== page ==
I recently completed a seven-day camel trek in the beautiful Flinders Ranges in South Australia. It was a women’s only adventure group, with the only male being our cameleer Ryan.
It was the sort of trip that meant you were disconnected from the world, but at the same time more connected to the world. Social media and the news cycle were replaced with connection, conversation and companionship. Sitting around a campfire at night was an almost spiritual experience as the fire not only provided us with warmth, but also heat to cook our food. It also offered the perfect setting for honest and raw conversations that only a group of women could have!
Walking each day beside the camels that carried our gear was also meditative. We had to peel back our lives to the basics because we had to be mindful of how much a camel can carry. Food, water and warm bedding took precedence over personal items. It brought home how few items we really need.
I have camped out many times, but this journey had a different flavour to it. I felt connected to my female forebears who had gone on trips like this before me out of necessity. Their mode of transportation may have been horses or donkeys, and their purpose was not a ‘holiday’ but often a search for a better life. How frightening that must have been, and how exposed and exhausted they must have felt.
I was decked out in modern hiking gear and had just a small backpack to carry each day. My forebears completed their journeys that lasted much longer than seven days in button up boots and cumbersome long dresses. My own grandmother made a long trek up a range that took many weeks when she was a baby. Her parents placed her in a basket strapped onto a horse, and I can’t imagine caring for an infant in those conditions.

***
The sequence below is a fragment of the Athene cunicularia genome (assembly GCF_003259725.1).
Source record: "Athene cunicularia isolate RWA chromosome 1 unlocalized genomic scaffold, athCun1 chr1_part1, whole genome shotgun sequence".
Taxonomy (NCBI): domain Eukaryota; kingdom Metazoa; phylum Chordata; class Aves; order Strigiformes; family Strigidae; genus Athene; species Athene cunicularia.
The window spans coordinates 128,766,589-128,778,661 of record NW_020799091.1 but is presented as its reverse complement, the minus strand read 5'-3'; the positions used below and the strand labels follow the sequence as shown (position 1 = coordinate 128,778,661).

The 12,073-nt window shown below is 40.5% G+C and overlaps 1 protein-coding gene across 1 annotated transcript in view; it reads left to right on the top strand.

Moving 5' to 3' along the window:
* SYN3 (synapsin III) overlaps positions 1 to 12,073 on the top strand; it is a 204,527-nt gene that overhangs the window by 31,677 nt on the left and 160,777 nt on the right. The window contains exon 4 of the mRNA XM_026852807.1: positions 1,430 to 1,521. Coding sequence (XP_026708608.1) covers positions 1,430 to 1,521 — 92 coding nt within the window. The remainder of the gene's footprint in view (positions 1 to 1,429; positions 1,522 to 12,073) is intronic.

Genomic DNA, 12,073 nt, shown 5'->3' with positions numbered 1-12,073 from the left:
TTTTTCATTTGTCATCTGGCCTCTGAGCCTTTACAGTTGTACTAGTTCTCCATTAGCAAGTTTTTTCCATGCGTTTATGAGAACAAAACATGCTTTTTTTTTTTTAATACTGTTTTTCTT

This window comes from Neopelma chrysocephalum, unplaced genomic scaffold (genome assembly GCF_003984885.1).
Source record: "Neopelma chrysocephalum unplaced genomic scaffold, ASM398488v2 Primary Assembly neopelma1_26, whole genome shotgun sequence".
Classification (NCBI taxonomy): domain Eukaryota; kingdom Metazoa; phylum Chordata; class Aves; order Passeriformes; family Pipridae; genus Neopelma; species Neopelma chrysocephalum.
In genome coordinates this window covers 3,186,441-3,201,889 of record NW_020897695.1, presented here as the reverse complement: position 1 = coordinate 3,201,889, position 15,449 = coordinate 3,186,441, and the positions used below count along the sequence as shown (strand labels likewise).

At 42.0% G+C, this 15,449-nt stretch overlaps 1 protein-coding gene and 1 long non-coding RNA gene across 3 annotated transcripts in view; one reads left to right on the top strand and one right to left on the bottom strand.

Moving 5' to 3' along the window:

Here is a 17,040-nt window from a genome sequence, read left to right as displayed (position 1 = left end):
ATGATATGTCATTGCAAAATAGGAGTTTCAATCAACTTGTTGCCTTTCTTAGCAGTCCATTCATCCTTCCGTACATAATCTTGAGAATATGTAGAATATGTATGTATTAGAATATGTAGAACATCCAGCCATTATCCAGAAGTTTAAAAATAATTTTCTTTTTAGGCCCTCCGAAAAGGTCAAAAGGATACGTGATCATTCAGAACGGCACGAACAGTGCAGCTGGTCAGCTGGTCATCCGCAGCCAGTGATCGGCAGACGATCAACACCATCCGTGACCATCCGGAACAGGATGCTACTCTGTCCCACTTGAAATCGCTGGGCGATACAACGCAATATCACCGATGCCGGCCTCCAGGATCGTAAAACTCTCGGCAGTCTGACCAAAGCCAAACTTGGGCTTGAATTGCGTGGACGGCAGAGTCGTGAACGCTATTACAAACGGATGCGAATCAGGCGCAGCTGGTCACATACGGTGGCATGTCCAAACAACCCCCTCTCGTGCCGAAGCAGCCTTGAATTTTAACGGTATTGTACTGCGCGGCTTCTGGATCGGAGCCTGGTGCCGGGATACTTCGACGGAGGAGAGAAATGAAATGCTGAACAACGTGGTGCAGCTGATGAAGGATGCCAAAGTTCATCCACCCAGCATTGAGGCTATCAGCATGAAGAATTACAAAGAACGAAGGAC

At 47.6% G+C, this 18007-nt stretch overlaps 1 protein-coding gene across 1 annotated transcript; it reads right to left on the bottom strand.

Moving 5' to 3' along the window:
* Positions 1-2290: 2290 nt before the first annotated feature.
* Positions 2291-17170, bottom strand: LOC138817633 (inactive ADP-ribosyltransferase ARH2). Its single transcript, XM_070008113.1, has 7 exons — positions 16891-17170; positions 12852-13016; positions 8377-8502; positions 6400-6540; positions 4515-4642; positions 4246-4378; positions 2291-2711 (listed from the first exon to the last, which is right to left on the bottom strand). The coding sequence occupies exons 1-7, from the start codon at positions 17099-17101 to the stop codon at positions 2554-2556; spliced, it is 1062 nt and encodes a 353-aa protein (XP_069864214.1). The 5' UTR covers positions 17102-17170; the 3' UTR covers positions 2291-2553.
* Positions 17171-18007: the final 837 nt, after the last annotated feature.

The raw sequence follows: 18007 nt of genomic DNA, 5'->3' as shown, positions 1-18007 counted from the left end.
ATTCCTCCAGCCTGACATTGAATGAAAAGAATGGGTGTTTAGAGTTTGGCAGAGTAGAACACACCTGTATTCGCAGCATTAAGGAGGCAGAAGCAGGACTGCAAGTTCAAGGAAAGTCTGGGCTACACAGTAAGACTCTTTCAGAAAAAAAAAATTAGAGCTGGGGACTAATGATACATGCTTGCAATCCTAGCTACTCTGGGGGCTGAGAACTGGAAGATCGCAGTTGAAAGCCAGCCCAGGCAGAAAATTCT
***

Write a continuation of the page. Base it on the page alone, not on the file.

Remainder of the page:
The interesting part of it all for me was that when we reached the edge of the town from where we started, the mobile phones of my fellow trekkers started pinging all around me. I had mine on flight-mode to preserve the battery for the trip, but I found myself not wanting to turn it. I wanted to stay connected through being disconnected and I wasn’t sure why. I’m sure if granny and great granny and those before them had access to this technology, they would have embraced it.
I think my hesitation was about wanting to stay connected to these amazing women who had no choice but to keep going each day in search of a better life. There wasn’t a cosy hotel waiting for them at the end with a hot shower and a three-course meal, but rather an unknown place where they would build their new life which meant more hard work. My journey was not the same as theirs, but it gave me a tiny glimpse into how truly remarkable they all were. I feel privileged to have had that peek into their lives, if only for one wonderful week.